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The Mauri Model is a decision-making framework that combines a stakeholder assessment of worldviews, with an impact assessment of indicators (such as Escherichia coli; E. coli) to determine sustainability and trends over time. This framework uses the concept of mauri as the measure of sustainability, rather than the conventional monetary based assessment.

The use of mauri as the measure of sustainability allows for a more accurate representation of the impacts of certain actions/options. These may not always be best represented or included in monetary based assessments of sustainability, but are nonetheless important to the decision-making process.
The Mauri Model measures mauri in four dimensions – environmental wellbeing (Taiao), cultural wellbeing (Hapū), social wellbeing (Hapori) and economic wellbeing (Whānau). Indicators are then chosen that represent the impacts upon mauri for each dimension.

The impact upon indicators are measured using the mauri-0-meter, a very intuitive system of sustainability determination which identifies the state of mauri and trends  – giving the user the ability to assess several options/scenarios and their relative outcomes and impacts over time. The Mauri Model is easily customisable to accurately model most situations, and simple enough to be understood and completed by the general public.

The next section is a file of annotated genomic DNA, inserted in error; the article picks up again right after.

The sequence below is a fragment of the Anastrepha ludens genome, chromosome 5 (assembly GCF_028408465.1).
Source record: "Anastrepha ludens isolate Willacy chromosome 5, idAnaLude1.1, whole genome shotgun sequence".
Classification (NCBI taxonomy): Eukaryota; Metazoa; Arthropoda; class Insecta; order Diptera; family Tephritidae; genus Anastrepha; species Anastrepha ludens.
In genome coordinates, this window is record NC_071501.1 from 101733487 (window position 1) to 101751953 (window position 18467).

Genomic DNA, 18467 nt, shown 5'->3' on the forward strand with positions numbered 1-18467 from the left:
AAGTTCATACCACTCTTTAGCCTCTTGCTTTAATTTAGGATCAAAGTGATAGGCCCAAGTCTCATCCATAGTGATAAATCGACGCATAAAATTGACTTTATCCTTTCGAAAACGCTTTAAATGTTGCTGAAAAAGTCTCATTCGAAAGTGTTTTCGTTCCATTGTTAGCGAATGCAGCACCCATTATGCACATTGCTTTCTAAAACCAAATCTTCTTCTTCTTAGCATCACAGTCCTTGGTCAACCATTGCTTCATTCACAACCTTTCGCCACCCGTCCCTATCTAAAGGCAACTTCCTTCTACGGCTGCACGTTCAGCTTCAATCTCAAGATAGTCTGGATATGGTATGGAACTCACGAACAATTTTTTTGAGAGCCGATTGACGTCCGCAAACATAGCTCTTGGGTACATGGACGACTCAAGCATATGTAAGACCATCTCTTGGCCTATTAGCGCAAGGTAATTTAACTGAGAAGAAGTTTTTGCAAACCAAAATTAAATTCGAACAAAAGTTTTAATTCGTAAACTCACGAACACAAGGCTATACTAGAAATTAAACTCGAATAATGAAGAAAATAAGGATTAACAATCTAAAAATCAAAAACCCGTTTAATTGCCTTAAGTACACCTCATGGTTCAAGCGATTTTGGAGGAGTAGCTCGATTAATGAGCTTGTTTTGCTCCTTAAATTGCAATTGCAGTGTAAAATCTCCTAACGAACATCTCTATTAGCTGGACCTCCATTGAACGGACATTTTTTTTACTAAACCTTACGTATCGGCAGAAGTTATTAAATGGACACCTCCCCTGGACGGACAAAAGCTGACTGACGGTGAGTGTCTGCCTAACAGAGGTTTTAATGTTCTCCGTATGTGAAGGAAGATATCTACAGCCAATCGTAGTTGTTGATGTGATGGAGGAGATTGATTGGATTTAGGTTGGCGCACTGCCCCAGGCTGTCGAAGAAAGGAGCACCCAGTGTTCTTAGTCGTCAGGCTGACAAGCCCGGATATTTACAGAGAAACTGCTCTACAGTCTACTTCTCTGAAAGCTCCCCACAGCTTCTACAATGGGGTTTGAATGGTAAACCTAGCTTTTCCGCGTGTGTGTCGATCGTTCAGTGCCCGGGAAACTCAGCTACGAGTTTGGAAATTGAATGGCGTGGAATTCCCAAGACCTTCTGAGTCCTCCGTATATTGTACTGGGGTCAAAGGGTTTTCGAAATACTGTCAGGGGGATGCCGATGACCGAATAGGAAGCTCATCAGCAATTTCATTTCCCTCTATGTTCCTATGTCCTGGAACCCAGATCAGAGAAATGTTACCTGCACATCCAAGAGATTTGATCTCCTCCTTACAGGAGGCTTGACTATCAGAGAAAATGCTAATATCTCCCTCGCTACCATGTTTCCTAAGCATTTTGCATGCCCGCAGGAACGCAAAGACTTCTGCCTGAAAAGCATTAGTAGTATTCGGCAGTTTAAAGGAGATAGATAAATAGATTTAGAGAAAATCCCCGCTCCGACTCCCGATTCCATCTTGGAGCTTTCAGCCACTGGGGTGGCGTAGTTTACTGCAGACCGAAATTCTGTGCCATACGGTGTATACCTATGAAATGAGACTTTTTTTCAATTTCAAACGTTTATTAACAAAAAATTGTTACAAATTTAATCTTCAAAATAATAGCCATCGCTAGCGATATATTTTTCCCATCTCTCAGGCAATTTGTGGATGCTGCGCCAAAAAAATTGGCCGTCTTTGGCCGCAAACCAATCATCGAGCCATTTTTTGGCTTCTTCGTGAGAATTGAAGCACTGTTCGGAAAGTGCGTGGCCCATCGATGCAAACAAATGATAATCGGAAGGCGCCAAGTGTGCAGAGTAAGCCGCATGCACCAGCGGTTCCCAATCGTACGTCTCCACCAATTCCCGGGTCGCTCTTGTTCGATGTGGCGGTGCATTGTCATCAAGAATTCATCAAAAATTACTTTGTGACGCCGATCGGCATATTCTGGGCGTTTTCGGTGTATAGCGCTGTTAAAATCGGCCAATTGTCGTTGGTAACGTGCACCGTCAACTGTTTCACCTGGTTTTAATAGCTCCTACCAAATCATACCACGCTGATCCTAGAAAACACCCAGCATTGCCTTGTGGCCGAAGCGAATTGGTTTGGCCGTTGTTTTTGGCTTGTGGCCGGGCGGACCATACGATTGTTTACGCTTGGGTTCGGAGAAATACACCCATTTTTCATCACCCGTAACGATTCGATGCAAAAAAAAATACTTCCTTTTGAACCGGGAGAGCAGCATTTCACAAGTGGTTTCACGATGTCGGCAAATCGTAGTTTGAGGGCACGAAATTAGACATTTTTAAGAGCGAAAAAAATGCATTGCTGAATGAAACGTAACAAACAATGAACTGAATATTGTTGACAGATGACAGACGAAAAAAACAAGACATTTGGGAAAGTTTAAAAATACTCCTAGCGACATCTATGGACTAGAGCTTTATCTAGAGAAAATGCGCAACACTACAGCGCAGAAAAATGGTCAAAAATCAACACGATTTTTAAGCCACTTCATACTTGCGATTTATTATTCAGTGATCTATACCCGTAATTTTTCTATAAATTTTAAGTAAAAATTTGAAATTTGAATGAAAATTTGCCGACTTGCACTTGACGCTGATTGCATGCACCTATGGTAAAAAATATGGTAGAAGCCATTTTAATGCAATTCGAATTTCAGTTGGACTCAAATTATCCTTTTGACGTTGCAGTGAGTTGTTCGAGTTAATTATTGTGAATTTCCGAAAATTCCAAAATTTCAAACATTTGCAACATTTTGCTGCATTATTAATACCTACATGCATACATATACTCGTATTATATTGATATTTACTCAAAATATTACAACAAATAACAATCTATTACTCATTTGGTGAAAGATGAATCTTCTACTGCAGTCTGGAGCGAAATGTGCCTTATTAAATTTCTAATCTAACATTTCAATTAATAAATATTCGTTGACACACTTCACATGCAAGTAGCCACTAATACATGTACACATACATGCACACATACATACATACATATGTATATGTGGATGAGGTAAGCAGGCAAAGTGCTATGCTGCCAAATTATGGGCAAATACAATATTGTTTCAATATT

The Mauri Model
Exhibition at Te Papa Tongarewa

The mauri-0-meter is an interactive exhibit at Te Papa Tongarewa (Wellington) in relation to fresh water. Fresh water samples are contained in labelled plastic bottles in a glass doored fridge. The mauri-0-meter is explained and displayed on each sample indicating the mauri of the water. The measures of mauri have been calculated using a set of indicators and the mauri dimensions are equally weighted for the score given. The audience is asked to estimate the mauri of each sample based on appearance. Some results are surprising.

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